How can I begin to write this? I sit here, hormones raging, body riddled with pain, wondering how do I tell this story without losing control, without breaking down? I can’t. However, I know this story needs to be told. Armed with a cup of tea, a box of kleenex, and sitting on my donut pillow, I want to tell you the birth story of my sweet little baby girl.
My First Birth
This story actually begins with the birth of my first daughter, Grace. When I was pregnant with her, I researched and planned for a natural, intervention-free and medication-free birth.
My husband and I hired a doula and armed ourselves with the books and classes to help us through the process of labour and delivery.
When the day arrived my daughter was OP (sunny side up) which resulted in long and difficult back labour. I ended up taking laughing gas for a few minutes (which I stopped after I realized how much it was annoying rather than helping me). I then agreed to a slight dose of pitocin to speed up labour.
After three and a half hours of pushing, I agreed to an episiotomy and forceps delivery. Grace came out with the cord wrapped around her neck. It took a few brief moments for her to cry but she ended up being strong and healthy.
With this pregnancy, I wanted to plan again for a natural, intervention-free and medication-free birth.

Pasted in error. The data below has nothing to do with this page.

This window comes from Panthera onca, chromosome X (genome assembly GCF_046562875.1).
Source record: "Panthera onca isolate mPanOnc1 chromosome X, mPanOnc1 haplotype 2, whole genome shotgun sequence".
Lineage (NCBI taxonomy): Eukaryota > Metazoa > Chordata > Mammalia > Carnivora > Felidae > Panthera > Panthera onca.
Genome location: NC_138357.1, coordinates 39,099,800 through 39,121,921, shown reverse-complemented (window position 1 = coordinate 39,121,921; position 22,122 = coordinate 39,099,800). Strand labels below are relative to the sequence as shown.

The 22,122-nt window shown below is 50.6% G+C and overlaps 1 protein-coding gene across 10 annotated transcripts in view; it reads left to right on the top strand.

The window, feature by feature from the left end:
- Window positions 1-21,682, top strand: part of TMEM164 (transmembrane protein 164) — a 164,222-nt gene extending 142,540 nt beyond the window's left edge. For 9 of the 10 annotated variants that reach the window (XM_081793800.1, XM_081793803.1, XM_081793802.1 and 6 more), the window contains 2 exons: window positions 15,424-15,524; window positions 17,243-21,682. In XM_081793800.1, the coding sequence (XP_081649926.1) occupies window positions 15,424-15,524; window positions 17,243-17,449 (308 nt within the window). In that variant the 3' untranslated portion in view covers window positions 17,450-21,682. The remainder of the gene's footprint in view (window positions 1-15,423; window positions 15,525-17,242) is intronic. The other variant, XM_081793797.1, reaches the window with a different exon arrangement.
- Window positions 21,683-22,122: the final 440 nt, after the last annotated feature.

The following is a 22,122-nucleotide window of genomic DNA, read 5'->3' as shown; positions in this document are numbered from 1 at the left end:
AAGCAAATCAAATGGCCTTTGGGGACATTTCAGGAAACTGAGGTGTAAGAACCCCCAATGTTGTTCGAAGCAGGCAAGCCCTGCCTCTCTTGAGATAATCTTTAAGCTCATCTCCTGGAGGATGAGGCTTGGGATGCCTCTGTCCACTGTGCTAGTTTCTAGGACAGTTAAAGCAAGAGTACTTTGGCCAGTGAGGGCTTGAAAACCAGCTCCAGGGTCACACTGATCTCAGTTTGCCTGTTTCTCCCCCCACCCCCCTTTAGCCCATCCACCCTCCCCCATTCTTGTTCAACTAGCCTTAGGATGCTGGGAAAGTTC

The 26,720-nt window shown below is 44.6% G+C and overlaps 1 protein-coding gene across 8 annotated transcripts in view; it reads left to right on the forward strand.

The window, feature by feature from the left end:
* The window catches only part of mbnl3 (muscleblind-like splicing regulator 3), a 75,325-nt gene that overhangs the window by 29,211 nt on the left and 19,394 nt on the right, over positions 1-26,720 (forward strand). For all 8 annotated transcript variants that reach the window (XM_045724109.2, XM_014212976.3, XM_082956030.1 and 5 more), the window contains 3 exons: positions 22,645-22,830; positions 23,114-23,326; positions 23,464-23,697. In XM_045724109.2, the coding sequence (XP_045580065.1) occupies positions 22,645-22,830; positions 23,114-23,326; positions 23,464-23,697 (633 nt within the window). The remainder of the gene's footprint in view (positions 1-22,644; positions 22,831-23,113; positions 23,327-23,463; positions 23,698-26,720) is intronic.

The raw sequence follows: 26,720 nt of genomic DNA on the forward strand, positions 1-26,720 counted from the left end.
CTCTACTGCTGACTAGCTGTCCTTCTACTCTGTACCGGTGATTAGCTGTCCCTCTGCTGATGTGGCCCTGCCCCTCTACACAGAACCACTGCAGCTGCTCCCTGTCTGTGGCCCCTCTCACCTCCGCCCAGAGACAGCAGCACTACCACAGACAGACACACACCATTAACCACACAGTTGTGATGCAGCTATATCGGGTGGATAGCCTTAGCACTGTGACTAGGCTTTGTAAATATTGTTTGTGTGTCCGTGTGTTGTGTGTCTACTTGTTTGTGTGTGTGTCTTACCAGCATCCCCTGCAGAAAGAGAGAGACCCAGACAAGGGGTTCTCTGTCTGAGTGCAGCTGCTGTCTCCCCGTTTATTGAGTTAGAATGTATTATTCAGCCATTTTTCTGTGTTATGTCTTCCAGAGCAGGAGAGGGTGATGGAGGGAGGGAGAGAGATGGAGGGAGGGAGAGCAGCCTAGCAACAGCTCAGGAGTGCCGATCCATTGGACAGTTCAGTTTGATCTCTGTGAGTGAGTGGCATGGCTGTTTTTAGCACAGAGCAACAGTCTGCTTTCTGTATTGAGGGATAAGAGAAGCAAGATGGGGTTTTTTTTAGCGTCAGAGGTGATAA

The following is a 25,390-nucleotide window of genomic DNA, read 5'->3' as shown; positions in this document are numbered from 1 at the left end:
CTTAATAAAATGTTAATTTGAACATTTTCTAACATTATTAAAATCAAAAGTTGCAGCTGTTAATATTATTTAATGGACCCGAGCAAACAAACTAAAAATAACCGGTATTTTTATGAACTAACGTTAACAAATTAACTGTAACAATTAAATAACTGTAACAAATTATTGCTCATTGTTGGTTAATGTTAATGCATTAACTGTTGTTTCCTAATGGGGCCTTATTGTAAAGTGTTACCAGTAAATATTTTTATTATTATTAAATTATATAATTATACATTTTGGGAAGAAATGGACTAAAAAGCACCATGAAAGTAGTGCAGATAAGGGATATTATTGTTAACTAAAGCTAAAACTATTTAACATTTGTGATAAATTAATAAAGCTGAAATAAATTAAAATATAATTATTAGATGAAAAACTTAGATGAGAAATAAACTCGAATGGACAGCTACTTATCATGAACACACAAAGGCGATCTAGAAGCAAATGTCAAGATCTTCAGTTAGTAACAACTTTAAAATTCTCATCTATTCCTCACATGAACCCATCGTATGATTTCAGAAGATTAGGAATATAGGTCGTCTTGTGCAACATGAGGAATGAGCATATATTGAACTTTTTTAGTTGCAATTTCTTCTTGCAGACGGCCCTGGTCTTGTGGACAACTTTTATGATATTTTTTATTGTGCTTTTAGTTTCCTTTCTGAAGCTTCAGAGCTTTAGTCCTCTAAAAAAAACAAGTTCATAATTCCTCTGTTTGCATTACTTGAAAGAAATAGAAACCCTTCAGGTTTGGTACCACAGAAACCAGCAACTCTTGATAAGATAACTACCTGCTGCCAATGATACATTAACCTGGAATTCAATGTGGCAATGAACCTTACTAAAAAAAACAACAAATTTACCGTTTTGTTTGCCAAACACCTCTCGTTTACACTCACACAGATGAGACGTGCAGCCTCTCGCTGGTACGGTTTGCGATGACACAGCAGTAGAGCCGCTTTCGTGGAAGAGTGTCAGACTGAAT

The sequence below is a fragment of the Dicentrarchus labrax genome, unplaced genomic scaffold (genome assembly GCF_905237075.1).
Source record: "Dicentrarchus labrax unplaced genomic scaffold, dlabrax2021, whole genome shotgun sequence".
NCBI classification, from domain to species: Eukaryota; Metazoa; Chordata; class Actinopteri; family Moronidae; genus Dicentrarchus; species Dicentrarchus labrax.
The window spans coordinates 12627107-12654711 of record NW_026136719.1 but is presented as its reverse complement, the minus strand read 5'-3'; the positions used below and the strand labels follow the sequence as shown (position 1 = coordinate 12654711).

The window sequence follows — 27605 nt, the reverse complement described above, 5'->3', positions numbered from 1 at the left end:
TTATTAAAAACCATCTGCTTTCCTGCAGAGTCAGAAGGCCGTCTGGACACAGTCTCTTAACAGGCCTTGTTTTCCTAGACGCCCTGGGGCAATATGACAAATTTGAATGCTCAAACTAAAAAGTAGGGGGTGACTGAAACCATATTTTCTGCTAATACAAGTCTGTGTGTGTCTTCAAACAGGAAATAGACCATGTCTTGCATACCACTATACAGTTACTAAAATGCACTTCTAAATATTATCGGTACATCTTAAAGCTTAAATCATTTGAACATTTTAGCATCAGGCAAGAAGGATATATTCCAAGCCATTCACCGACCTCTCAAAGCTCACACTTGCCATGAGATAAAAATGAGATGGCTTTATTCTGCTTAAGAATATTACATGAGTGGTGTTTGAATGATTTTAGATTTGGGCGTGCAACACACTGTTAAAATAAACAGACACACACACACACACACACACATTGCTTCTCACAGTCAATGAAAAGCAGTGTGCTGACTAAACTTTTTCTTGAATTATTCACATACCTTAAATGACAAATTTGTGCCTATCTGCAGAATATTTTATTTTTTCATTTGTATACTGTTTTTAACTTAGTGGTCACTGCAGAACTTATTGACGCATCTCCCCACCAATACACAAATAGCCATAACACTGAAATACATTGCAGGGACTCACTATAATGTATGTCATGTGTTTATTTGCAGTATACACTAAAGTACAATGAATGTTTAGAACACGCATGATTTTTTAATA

Once again, we obtained the services of a doula, read more books and took more classes. I was ready to have the liberating birth I had dreamed of.
Naturally, I knew things could go differently as they did with Grace but I was putting my mind in a positive place and I just knew this birth would be special.
False Alarm or The Real Thing?
It started on the evening of Tuesday, July 12th.
My husband and I were watching television when suddenly I started getting contractions. Now I had a lot of Braxton Hicks throughout my third trimester, so I wasn’t going to get too excited. We timed the contractions and they were consistently seven minutes apart. I told my husband I didn’t want to notify anyone until we were down to five minutes. After about three hours of contractions everything stopped. I was disappointed… again. When was this baby going to come?
On Wednesday the 13th my day started as usual. My daughter and I ate breakfast and she was colouring at the kitchen table while I was busy making mini-meatloaves to freeze.